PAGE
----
The History of Tibet: A tale of resistance, oppression and illegal occupation

History Of Tibet

The story of Tibet did not start a few years or a few decades ago. It started more than half a century ago. A heaven-like play that was home to sky-rocketing mountains blessed by thousands of Buddhist monks, that reeled under the Chinese expansionist forces who oppressed the land and its residents in the lust of power. 

History of Tibet: According to the archaeological data, human existence was first witnessed in Tibet nearly half a million years ago, when India was inhabited. The Tibet plateau was first inhabited by modern humans nearly twenty-one thousand years ago. However, this population was displaced by Neolithic immigrants from parts of China.  

Since 500 B.C. Tibet was ruled by several Kingdoms namely Zhangzhung, Yarlung Dynasty, and other Tibetan tribes. The Tibetan empire was founded in 618 and flourished till 842 before it fell under attack by foreign invaders that included the Mongols. However, Buddhism continued to flourish in the region and it became a holy place for the Buddhists very early. 

Tibet’s Independence: With continuous resistance and the fall of the Yuans, Tibet gained its independence in the 14th century and was ruled by the Dalai Lama in the 17th and 18th centuries. Thus, Tibet remained independent for more than 4 centuries and it is very clearly mentioned in the historic records. In the 17th and 18th centuries, the fifth Dalai Lama led the establishment of the Ganden Phodrang government and the Dalai Lama lineage continued to be a body of authority in Tibet.

Qing rule

A Qing expedition force emerged victorious over the Dzungars and freed Tibet from their occupation. The Qing rule was established and went on to rule over Tibet till 1912. Lhasa, which is now the capital of Tibet was the most populated area and had the dominance of the Dalai Lamas. 

Chinese Occupation

Tibet had declared itself from any kind of Chinese influence in as early as 1913. However, after gaining independence from the British, China continued with its policy of expansionism and used the 14th Dalai Lama, who had a huge following over the region, to gain control of Tibet using the People’s Liberation Army. China negotiated the seventeen points agreement and declared the People’s Liberation Army’s sovereignty over Tibet while maintaining the autonomy of the region. The Dalai Lama refused the agreement and fled to India’s Dharamshala in 1959 fearing action by the PLA. 1959 was the year when the people of Tibet started a rebellion against the Chinese occupation, but with little or no help from the then government of India or other big powers in the world, the rebellion remained symbolic. Dharamshala became the center for Buddhist monks and the Dalai Lama and the government of Tibet in exile started to run from there. The PLA started enforcing its authority over Tibet starting 1959 and a lot of Buddhist monasteries were destroyed, people were harassed to accept Chinese rule. Most of the natives of Tibet fled to India or other countries to save themselves from the authoritative government.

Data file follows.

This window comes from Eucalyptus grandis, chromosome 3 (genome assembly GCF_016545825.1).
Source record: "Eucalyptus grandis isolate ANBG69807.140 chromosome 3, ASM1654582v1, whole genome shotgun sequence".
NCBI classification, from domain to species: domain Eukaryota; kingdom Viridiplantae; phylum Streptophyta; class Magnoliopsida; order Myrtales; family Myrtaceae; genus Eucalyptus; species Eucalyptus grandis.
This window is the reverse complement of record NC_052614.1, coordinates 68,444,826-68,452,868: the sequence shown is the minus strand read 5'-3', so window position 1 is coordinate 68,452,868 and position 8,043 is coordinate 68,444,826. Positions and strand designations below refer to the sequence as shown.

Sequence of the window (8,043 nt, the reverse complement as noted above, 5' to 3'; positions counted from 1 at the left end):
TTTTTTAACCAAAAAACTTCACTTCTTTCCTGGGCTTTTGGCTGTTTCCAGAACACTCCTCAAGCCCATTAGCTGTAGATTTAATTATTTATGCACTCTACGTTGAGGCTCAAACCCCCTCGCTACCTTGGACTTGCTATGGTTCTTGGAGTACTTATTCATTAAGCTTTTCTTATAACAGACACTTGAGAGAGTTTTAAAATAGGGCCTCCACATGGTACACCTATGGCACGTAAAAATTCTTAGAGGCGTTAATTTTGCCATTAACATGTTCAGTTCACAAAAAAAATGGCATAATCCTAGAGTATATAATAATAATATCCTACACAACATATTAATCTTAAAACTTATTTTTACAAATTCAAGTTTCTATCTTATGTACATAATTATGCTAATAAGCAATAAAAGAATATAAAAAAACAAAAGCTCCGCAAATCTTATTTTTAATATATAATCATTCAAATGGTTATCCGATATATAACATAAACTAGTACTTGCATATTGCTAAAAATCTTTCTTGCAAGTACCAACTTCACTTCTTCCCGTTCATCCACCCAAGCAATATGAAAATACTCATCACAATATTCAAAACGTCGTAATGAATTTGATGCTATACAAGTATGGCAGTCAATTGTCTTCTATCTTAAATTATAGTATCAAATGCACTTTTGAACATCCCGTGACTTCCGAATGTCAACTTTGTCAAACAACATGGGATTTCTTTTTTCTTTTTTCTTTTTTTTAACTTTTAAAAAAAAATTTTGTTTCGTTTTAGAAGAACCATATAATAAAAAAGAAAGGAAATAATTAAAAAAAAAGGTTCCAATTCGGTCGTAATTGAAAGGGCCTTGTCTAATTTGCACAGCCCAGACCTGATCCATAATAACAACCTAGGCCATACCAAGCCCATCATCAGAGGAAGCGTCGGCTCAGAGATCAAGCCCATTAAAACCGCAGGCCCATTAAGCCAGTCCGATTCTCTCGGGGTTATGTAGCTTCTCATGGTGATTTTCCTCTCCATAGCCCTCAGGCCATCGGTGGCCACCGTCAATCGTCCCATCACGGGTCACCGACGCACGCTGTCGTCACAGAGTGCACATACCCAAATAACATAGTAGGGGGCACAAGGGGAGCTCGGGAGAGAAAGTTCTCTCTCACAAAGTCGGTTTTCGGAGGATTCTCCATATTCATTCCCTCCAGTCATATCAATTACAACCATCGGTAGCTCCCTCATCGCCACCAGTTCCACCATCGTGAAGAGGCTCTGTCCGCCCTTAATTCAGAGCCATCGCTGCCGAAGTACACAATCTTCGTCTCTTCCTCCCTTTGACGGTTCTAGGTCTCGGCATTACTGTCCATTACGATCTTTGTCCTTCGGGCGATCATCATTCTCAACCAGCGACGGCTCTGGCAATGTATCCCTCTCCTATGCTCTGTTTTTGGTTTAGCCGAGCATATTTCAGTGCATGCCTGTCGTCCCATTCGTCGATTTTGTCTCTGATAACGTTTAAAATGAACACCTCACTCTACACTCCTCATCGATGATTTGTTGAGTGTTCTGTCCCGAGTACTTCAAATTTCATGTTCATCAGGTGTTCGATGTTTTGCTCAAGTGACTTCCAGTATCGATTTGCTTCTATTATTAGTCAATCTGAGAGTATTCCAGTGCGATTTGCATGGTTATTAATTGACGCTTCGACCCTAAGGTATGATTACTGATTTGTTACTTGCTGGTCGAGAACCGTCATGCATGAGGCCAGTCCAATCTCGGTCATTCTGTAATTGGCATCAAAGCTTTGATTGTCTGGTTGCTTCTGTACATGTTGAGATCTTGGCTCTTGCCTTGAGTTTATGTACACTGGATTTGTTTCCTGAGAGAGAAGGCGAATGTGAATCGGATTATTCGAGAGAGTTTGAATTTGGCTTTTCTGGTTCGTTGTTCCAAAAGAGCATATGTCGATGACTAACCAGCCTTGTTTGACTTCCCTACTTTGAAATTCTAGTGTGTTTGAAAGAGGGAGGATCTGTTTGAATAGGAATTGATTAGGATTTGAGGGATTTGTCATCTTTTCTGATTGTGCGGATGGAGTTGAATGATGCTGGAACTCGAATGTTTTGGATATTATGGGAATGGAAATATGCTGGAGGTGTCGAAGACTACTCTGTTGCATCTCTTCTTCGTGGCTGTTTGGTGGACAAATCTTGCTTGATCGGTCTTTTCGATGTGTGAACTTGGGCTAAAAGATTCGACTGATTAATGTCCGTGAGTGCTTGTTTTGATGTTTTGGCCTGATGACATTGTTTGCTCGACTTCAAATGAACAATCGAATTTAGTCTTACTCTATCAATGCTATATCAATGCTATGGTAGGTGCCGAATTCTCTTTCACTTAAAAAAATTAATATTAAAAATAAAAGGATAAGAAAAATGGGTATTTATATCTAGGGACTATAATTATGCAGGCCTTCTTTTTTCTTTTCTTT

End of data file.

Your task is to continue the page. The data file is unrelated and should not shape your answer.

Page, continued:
But the suffering of the Tibetan people didn’t end there. China started bringing political and economic reforms to assert its authority over Tibet and used a vast area of Tibet to dispose of radioactive waste. Other world powers such as Russia and the UK also used the land for the same purpose and thus China went on with its brutality unopposed. The disposal of the radioactive waste affected the water of some of the key rivers such as the Brahmaputra affecting countries such as India and Bangladesh but the silence of big powers ensured that Tibet and its natives continue to suffer at the hands of the Chinese expansionism. The situation became worse during the rule of Mao Zedong or Chairman Mao who started the Great Leap Forward killing over 10 lakh Tibetans and more than 6,000 monasteries were destroyed during the cultural revolution. Mao threw in the theory of Tibet being China’s palm and Nepal, Bhutan, Sikkim, and Manipur being its fingers. This is what forced Indian and China to a brief war after which China captured a vast area measuring 38,000 sq km which is today known as Aksai China. China claims the territory of Arunachal, Sikkim, and Bhutan as its integral part and this remains an issue that can force the two nuclear powers to war in the region. While China continues with its expansionist strategies, the people of Tibet continue to struggle with little light at the end of the Tunnel. Tibet continues to fight for its cultural rights with the help of the Indian government. Lobsang Sangay is the current President of the Tibetan government in exile. The 14th Dalai Lama remains a guest of India which he calls his second home. The people of Tibet home for a free sovereign country while China continues to walk over their rights using its economic dominance.